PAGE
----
I had the opportunity to meet Mother Teresa twice in my life. One of these times was in 1995, when I gave a talk at the Indian Institute of Management in Calcutta. My host, who was Hindu, knew I was Catholic and arranged the meeting. Mother Teresa asked us questions about our lives and our work. She also talked about her work and, in particular, her desire to open a house in China. She was asked once, “Why China?” and she responded, “My great desire is to meet anybody who has nobody.” Oh if we could live this way just a bit.
Month: September 2019
When I sixteen years of age I was walking out of the house one Saturday evening, my father—who is from Ireland—said to me in his Irish brogue, “Michael, you be a good boy now.” “Sure dad,” I replied, quickly adding that word favored by teenagers everywhere, “whatever.” So he then went on to add a back-up plan: “But if you can’t be good, be careful.” With some hesitation, I thought, “I can do that.”
The importance of the Sabbath and my need for Sunday became clear to me in 1999. Ironically, it was the year I received my first sabbatical (a word with the same root as Sabbath, which means “to rest”) at the University of St. Thomas. My sabbatical was anything but an experience of rest: gutting the upstairs of our dilapidated house, running a major international conference in India, finishing a book. Although my routine changed that year, my habits of overworking were much the same. But this was soon to change.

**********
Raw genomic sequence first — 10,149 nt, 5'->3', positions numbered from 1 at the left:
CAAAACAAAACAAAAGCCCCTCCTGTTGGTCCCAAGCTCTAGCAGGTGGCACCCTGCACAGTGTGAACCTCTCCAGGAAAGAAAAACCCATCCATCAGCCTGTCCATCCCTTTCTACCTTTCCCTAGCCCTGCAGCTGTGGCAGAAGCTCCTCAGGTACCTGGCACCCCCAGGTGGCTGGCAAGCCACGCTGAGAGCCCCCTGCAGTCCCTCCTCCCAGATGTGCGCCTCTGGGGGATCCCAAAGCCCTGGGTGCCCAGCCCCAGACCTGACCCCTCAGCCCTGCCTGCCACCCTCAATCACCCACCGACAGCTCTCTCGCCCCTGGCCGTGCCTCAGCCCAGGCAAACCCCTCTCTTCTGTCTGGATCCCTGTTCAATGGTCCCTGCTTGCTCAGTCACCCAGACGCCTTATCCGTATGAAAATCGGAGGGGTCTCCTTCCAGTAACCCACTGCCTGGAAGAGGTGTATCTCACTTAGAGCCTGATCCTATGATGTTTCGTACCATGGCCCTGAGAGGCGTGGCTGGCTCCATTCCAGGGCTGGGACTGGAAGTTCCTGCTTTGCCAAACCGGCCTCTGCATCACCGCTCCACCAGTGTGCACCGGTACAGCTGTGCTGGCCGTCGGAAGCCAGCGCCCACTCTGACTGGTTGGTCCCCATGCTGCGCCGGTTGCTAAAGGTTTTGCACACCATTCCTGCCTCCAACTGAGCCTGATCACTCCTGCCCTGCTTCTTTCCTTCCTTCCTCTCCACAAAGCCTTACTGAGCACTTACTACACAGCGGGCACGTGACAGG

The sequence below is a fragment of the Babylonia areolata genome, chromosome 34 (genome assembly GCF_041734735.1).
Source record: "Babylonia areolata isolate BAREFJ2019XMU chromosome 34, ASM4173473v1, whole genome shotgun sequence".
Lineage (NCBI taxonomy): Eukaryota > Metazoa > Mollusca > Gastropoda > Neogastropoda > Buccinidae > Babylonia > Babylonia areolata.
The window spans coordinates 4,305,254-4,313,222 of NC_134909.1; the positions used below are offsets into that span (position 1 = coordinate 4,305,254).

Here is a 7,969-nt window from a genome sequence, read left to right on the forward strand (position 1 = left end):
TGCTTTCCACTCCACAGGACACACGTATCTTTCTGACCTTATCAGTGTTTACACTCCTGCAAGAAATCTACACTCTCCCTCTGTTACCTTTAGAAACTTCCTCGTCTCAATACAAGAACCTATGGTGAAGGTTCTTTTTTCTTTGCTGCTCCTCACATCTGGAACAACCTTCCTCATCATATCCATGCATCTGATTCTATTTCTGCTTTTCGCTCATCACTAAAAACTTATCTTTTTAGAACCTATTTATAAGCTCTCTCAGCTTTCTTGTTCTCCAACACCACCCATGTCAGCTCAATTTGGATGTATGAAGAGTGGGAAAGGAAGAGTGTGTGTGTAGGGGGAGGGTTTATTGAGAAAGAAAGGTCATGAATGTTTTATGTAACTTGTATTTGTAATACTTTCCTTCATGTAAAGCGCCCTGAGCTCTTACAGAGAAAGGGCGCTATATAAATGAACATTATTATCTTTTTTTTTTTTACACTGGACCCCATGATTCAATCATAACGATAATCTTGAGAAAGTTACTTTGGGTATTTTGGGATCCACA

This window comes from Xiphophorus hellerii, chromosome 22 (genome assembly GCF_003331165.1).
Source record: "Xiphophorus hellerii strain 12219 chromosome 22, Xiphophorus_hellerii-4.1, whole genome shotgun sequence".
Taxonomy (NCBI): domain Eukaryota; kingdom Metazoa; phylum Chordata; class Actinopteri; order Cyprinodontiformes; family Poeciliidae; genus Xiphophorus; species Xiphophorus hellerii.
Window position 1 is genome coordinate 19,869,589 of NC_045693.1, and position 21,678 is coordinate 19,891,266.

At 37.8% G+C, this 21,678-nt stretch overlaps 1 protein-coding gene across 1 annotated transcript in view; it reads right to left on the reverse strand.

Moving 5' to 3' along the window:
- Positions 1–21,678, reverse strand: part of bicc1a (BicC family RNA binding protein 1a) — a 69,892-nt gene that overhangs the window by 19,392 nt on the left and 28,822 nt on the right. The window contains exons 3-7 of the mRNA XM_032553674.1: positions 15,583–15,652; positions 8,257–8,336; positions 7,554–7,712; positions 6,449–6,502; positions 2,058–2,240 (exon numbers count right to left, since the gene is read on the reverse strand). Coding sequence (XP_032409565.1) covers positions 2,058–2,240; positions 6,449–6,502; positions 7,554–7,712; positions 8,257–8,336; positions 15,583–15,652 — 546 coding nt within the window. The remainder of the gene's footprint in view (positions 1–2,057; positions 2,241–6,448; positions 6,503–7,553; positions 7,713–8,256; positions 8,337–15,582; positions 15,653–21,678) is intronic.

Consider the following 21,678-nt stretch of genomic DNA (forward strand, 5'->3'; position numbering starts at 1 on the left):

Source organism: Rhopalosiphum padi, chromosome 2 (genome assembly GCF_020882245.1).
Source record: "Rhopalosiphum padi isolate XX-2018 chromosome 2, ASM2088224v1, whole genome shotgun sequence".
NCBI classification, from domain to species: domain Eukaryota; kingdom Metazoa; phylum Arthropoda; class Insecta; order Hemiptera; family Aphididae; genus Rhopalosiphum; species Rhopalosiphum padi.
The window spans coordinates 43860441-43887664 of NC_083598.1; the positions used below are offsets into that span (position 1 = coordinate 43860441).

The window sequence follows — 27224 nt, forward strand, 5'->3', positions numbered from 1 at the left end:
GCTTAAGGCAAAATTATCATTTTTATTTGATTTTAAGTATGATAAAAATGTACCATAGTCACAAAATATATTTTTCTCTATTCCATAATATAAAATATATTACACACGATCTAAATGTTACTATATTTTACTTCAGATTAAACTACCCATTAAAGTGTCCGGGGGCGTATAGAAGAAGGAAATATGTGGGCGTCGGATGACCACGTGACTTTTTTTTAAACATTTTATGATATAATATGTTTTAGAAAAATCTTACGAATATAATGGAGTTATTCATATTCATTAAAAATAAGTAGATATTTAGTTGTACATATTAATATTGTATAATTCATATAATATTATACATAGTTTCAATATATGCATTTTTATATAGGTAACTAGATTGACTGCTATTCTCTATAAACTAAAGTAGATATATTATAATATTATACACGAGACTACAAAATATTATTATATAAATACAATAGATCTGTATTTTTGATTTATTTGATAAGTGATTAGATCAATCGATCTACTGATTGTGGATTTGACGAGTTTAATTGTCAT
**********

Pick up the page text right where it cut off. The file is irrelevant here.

So deeply ingrained in our current culture is the obsession with entertainment that we have begun to think that it is natural to human life. We have begun to think that things have always been this way, but the amount of time and energy that we spend on entertainment is in fact unique to modern societies. We love to be amused. Increasingly, we view our non-work time in terms of entertainment. The consequences of this mindset are evident among average salaries. Many of the highest paid people in our culture are entertainers. There are, of course, lots of starving actors, musicians, and athletes, but the American entertainment industry is a huge part of the economy and one of our largest exporters.
I grew up in the 1960s and 70s on the South Side of Chicago in a blue-collar neighborhood. One of the more dramatic moments of my teenage life occurred one Saturday night when four other teenagers from a local Catholic high school jumped me. The beating took place in front of the church our family attended.